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The negative values of Z statistic and W statistic indicate that number of survivors predicted from the base line subset is more than the observed survivors in the study subset [Table 4]. The M statistic evaluates the match of injury severity between the study group and the base line group. The value above 0.88 indicates a good match. Hence, the study subset and the baseline subset have a good severity match.
Table 4: DEF analysis

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[Table 5] compares the performance of three indices as assessed by PER method. It can be seen that that RTS and TRISS has performed better than ISS.
Table 5: Comparison of predictive performance by PER method

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[Table 6] depicts the comparative performance of the three indices with regard to miscalculation rate sensitivity and specificity with cut off taken at PS = 0.6
Table 6: Comparative performance of three indices

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   Discussion Top

Evaluation of 1000 cases of trauma to rate the severity of injury has been done. A physiologic RTS and an anatomic ISS index have been used for this purpose.The probability of survival has been calculated using TRISS index (RTS, ISS, and age combination index). The comparison between the predicted and actual outcome and various systems of evaluation has been made.

Several factors useful in studying the epidemiology of trauma cases were also studied.

  1. Age and Sex: It is a well-known fact that trauma principally affects the young population. [11],[12],[13] In our study 50% of the patients were between the age group 20-40 years. There is a marked male preponderance in all communities of the world among trauma victims (WHO 1975). In our study, males comprised 83.7% of the patients. The results are comparable with another study done in India. [14]
  2. Cause of injury: In most of the studies on epidemiology of trauma, majority of the cases are due to road side collisions. [11],[12],[13],[14] Motor vehicles were responsible for 76.4% and 73.4% injuries in two Canadian centers. In our study, traffic collisions were responsible for 71% of cases.
  3. Time of arrival: The recognition of fact that time lapse between the time of injury and start of definitive treatment is vital to the outcome has been recognized for a long time. [15] In our study, we found that there was a graded increase in mortality with increase in delay in arrival. In a developing country like India, trauma care centres are limited to big cities only and common man does not have easy access to these centres.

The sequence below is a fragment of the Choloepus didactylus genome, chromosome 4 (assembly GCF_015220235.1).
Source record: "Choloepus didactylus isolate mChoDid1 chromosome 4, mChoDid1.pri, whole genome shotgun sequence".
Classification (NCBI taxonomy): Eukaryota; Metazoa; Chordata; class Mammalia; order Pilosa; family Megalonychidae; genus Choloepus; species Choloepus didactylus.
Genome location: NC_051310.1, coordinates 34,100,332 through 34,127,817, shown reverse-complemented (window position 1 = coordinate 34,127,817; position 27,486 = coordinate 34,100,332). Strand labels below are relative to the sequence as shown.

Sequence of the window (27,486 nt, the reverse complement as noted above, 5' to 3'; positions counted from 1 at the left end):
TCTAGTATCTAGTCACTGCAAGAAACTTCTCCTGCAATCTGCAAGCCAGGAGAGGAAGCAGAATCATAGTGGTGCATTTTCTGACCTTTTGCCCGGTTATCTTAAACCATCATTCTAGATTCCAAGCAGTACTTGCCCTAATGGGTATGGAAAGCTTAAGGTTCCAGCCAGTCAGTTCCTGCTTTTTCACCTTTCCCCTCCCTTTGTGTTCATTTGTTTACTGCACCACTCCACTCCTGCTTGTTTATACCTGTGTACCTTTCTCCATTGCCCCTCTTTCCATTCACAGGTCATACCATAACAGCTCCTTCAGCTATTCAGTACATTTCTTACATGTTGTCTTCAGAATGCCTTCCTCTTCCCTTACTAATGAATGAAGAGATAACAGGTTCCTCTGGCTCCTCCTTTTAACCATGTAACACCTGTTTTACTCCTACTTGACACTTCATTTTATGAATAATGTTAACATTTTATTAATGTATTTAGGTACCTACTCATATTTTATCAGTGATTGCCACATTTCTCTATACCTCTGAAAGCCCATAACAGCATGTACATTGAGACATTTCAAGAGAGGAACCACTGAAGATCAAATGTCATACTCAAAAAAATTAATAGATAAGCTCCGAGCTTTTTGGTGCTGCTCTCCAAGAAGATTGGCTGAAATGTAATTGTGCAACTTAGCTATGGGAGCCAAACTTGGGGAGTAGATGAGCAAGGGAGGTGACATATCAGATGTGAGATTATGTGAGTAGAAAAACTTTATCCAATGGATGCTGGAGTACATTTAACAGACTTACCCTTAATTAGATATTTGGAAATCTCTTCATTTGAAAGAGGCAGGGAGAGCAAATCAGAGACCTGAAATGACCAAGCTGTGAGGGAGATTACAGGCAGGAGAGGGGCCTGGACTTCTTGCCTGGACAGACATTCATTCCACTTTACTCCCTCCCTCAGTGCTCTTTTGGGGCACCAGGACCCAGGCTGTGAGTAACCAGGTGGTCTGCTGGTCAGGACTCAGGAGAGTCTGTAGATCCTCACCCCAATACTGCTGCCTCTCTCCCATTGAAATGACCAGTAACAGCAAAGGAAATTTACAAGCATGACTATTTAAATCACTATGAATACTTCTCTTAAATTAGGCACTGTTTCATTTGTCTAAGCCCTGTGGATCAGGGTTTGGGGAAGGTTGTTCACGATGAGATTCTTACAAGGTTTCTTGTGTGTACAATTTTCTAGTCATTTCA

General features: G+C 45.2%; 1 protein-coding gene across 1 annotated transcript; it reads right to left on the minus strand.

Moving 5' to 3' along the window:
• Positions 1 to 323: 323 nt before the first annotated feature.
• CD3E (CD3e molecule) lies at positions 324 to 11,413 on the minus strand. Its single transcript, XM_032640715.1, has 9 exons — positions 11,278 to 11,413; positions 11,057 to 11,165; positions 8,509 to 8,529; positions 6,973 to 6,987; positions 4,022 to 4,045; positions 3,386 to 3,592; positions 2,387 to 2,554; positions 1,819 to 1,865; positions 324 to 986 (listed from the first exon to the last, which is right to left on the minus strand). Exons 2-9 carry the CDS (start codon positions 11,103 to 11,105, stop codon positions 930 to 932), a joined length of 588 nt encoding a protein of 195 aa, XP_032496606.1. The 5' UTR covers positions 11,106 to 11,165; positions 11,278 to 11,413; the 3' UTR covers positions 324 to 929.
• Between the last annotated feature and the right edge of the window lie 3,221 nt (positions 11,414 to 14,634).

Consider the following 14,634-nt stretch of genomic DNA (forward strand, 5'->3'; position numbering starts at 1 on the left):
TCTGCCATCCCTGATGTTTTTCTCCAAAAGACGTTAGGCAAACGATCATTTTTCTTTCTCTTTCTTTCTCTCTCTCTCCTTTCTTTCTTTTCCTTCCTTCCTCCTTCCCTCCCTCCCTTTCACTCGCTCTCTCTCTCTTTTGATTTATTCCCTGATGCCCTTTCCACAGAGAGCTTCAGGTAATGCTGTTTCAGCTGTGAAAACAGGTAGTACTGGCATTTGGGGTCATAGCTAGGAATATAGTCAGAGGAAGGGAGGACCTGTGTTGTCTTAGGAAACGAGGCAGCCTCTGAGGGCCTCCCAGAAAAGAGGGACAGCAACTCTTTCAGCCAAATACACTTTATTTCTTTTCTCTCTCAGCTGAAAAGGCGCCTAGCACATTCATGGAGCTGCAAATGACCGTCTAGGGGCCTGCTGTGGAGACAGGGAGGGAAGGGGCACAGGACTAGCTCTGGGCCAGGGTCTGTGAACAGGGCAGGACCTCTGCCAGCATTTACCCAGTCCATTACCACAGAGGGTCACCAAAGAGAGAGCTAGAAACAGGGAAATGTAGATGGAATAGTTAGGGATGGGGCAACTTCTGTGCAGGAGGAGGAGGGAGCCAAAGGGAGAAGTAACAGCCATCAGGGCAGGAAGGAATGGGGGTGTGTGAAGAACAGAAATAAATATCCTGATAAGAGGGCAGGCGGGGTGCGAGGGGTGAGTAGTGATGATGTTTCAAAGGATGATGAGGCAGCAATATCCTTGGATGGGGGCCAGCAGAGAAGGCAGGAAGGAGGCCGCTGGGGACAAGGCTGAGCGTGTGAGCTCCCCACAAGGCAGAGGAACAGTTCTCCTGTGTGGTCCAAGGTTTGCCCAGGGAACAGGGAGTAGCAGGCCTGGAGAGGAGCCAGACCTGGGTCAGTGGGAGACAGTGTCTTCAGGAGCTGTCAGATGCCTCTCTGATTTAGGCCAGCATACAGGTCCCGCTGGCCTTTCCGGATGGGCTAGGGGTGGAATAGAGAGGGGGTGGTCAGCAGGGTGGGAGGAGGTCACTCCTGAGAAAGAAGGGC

4. Region affected by injury: Head and neck accounted for 43.7% of injured patients followed by lower limb injuries (33.8%). The findings are comparable to the results of other studies. [13],[16]
  5. Mortality: The analysis of affect of age on mortality in our study brought forward the fact that mortality increase with age, which was comparable to results by other studies. [7],[11] Copes et al. (1988) in a large study showed that mortality becomes nearly double for patients over 50 yrs of age for the same degree of injury severity as compared to patients below 50 yrs of age. [17] Champion et al. (1990) also reported similar findings.
  6. TRISS index: In our study, the value of Z was −3.95 while W was −5.345. These negative values are indicative of higher mortality observed in our study than predicted according to the MTOS norm. The M statistic was 0.967 and it represents a good severity match of the patient with MTOS baseline subset. TRISS has a better combination of low misclassification rate with high specificity and better sensitivity. With regards to comparison by PER method, RTS and TRISS performed better than ISS. Guzzo et al. in their study used area under the ROC curve of sensitivity versus 1-specificity to asses predictive ability and measured discrimination of the models. They found their model to be superior to ISS and comparable to RTS and TRISS. [18]

Kalaycioglu et al. in their study have found the scoring system to be a valuable tool for assessing the clinical outcome. [19],[20] Hariharan et al. in their study on 326 trauma patients found a considerable disparity between predicted and observed outcomes when trauma patients were evaluated using TRISS scoring system. [21]

   Conclusions Top

Numerous scoring systems are available, each having its own shortcomings. [22] In this study, 1000 trauma patients were evaluated using TRISS methodology for the severity of injury and outcome.